• The peculiarities of the developing countries as stated earlier need to be incorporated into such protocols to make them acceptable to the parents and adult patients.
  • Each case should be handled on its individual merit (Berkowitz et al.2005) since no two patients are the same. Protocols should not be rigid, but mere guides to individualizing them.
  • Zero tolerance to compromise in safety and striving for long-term excellent outcome should be the goal.
  • Giving due recognition to very simple measures like counselling and the involvement of social health services (to improve motivation, enlightenment by additional education and accessibility) will help patients get their questions answered at any time, regardless of their remote locations. A telephone help line is a simple measure that may facilitate this.
  • As we evolve out of a huge backlog of adult patients, a passionate motivation at lip repair would go a long way to ensure patient’s return for palate surgery in due time.
  • An excellent primary surgery outcome would go a long way to get patients back. This will be enhanced by the support (prepaid care) received in most developing countries from international non-governmental organizations.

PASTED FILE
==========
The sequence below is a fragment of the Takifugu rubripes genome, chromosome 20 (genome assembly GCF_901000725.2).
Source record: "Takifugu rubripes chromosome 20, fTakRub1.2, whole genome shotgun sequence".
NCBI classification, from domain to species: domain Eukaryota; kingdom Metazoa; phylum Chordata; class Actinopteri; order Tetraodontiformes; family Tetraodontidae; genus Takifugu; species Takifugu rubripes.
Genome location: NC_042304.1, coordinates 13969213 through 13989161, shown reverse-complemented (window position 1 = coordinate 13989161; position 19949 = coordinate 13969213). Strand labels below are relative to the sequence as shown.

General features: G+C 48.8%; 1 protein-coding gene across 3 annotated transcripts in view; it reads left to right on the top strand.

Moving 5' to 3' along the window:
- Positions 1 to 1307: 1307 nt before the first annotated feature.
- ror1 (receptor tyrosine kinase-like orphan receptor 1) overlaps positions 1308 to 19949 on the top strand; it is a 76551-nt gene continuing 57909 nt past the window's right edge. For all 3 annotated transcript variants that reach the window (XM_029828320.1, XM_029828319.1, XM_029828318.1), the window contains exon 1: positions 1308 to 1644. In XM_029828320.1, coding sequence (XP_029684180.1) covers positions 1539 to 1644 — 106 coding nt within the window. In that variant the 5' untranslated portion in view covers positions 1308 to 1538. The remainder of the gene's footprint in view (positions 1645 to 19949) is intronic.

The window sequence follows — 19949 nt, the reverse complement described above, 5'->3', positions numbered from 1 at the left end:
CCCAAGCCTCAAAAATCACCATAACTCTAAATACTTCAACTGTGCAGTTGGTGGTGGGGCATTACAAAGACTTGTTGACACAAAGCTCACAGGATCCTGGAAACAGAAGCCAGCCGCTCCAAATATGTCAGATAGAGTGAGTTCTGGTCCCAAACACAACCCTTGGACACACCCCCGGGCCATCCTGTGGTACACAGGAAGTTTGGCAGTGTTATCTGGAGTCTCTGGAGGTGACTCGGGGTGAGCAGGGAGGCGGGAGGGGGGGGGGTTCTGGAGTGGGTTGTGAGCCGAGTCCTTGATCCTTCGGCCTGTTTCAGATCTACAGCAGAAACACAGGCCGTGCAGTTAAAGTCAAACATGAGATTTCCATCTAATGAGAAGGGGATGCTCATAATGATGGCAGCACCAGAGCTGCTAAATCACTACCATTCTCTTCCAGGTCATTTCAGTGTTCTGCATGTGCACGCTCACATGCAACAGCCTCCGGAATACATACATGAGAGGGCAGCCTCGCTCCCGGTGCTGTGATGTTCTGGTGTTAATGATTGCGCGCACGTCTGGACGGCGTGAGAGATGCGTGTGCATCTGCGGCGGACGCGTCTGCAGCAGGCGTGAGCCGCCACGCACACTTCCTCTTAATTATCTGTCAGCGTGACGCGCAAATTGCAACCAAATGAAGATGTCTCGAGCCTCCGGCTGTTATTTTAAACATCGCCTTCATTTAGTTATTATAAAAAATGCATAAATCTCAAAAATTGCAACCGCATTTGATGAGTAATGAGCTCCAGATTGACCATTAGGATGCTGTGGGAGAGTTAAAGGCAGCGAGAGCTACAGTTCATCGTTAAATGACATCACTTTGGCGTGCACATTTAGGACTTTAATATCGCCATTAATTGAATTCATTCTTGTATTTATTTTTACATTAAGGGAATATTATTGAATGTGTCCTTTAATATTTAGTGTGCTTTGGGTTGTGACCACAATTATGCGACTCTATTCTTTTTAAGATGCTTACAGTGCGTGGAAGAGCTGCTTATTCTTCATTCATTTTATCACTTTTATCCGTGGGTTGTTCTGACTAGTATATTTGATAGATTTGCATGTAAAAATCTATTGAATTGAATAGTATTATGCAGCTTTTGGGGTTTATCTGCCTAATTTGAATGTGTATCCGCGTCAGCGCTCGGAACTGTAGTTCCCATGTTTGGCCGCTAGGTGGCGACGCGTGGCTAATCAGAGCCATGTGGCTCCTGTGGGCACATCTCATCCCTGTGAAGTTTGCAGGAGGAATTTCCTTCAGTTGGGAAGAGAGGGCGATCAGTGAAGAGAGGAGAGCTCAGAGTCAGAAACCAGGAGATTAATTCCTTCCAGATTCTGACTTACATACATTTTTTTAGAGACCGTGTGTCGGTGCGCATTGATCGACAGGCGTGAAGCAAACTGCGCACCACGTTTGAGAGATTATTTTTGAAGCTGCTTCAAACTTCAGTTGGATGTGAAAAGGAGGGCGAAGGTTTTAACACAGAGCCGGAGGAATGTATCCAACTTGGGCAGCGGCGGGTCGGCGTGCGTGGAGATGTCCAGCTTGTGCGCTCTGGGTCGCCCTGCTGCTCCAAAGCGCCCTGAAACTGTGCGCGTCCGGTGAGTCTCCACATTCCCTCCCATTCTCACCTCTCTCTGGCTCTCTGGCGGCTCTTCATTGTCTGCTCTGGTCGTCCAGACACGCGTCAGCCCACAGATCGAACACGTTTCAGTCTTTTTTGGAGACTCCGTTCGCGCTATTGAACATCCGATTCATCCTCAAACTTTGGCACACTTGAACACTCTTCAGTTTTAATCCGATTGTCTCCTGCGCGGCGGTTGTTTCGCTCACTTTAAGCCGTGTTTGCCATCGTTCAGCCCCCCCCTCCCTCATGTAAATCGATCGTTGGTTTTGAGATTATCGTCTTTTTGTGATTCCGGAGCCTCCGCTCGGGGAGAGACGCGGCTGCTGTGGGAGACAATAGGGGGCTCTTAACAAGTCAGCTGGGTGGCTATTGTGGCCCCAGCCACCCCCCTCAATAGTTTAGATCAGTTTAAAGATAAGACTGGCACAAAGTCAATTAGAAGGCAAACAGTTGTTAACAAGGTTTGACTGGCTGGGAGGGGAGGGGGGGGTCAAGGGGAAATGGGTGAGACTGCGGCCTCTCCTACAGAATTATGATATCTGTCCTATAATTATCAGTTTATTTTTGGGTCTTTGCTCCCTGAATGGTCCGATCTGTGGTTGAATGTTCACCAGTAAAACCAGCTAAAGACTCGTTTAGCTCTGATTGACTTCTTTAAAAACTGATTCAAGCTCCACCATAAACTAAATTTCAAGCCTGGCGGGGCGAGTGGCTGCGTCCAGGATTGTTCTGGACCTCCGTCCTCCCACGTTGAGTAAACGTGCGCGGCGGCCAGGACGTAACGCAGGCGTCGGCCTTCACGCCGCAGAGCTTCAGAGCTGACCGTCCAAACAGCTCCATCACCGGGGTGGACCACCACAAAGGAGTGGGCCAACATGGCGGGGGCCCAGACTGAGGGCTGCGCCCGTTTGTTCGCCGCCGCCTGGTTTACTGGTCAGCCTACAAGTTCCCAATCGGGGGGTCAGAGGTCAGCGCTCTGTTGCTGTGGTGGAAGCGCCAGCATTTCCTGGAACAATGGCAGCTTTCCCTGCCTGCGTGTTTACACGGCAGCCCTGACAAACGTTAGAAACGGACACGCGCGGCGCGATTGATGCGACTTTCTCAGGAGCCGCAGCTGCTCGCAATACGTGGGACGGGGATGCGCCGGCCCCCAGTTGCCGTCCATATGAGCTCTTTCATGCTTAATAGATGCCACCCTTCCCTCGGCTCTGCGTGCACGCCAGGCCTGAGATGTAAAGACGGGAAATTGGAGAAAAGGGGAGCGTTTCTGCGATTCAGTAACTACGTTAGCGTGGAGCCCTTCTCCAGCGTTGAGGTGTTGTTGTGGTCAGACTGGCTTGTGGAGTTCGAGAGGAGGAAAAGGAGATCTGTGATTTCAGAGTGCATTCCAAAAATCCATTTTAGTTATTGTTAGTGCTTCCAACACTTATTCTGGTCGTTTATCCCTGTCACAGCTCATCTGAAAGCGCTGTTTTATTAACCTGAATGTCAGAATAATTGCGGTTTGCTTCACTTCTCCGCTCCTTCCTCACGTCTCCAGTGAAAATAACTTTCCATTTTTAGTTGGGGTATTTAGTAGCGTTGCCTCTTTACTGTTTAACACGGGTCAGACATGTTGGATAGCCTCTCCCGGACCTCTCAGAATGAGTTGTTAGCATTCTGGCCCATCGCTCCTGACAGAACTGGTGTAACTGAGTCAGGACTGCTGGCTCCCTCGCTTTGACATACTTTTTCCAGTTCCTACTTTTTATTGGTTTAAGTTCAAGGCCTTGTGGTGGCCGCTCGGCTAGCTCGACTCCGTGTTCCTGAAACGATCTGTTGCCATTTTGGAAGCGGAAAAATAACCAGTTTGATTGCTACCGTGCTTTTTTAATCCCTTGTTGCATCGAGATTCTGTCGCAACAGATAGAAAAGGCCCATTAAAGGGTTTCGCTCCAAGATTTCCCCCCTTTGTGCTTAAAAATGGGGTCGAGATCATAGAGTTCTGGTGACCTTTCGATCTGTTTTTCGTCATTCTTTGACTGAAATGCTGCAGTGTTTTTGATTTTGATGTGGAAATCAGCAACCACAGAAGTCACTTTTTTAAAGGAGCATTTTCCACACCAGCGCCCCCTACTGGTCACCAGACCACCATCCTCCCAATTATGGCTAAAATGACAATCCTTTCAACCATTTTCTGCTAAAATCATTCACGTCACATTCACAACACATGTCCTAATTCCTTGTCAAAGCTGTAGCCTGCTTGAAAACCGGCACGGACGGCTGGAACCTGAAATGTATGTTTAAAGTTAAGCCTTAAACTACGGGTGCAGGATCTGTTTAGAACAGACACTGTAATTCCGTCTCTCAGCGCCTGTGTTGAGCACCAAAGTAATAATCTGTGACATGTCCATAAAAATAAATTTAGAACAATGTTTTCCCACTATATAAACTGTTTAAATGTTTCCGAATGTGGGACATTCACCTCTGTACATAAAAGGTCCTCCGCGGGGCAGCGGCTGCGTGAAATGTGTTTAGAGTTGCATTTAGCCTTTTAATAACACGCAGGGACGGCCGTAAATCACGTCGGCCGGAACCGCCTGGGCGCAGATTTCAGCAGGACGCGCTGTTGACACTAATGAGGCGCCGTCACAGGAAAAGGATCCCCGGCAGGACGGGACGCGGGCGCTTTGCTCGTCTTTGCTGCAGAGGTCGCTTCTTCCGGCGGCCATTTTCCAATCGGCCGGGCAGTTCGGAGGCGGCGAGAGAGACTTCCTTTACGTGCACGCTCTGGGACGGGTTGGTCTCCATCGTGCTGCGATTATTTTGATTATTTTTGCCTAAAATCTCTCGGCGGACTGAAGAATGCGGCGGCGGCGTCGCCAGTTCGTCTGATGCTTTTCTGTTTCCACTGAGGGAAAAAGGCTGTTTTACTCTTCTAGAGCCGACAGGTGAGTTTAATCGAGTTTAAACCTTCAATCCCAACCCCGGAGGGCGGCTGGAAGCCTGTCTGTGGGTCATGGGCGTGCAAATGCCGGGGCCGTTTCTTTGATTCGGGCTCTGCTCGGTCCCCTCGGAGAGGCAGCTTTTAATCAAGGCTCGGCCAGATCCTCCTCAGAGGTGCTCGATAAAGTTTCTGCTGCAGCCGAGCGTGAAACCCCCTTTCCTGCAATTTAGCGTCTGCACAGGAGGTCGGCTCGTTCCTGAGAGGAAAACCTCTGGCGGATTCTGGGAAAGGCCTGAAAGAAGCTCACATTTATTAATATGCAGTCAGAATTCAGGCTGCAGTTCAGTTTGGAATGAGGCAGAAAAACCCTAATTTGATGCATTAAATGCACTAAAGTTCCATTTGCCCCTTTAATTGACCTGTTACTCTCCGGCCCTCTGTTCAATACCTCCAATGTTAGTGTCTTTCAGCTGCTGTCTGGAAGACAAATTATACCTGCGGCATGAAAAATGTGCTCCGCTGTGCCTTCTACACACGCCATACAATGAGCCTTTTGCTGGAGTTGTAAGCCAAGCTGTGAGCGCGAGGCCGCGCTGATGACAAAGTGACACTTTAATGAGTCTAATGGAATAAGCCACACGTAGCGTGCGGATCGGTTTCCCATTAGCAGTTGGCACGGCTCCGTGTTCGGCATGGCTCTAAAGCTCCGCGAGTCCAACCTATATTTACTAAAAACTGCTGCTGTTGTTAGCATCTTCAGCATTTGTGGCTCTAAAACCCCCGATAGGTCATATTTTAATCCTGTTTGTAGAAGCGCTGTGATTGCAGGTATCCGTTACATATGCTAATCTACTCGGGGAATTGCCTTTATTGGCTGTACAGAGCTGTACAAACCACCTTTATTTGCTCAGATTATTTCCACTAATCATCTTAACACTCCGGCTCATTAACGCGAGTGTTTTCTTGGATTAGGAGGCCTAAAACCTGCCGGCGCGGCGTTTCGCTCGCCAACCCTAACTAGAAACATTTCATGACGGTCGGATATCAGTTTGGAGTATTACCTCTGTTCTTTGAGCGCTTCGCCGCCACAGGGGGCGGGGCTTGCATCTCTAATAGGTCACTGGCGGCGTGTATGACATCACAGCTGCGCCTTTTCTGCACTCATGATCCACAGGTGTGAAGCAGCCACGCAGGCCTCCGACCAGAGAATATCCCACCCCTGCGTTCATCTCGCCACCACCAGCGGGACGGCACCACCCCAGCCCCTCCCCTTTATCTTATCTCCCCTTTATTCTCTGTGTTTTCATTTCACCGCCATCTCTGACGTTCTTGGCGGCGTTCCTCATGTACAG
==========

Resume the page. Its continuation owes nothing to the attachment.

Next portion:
• Surgical techniques that entail stripping of palatal mucosa in children are not desirable.
  • Granted that “what you do to start with depends on what was handed over to you especially in training”, there is the need to retrain the old, learn new techniques and shift ground as occasion demands.
  • The protocol proposed must be considerate of the patient’s safety. The attendant co-morbidity must not outweigh the benefits.
  • The big question always should be, “Considering the type of defect, anticipated duration of surgery, patient’s age, general health condition, available facilities, etc., how best can this procedure be planned and carried out?”
  • Over and above these factors, the training undergone by the cleft surgeon influences to a large extent the choice of the primary surgical schedule (Lee and Kim2003). Nonetheless, there is always a lot of room for modification based on learning new skills and concepts from well-respected colleagues.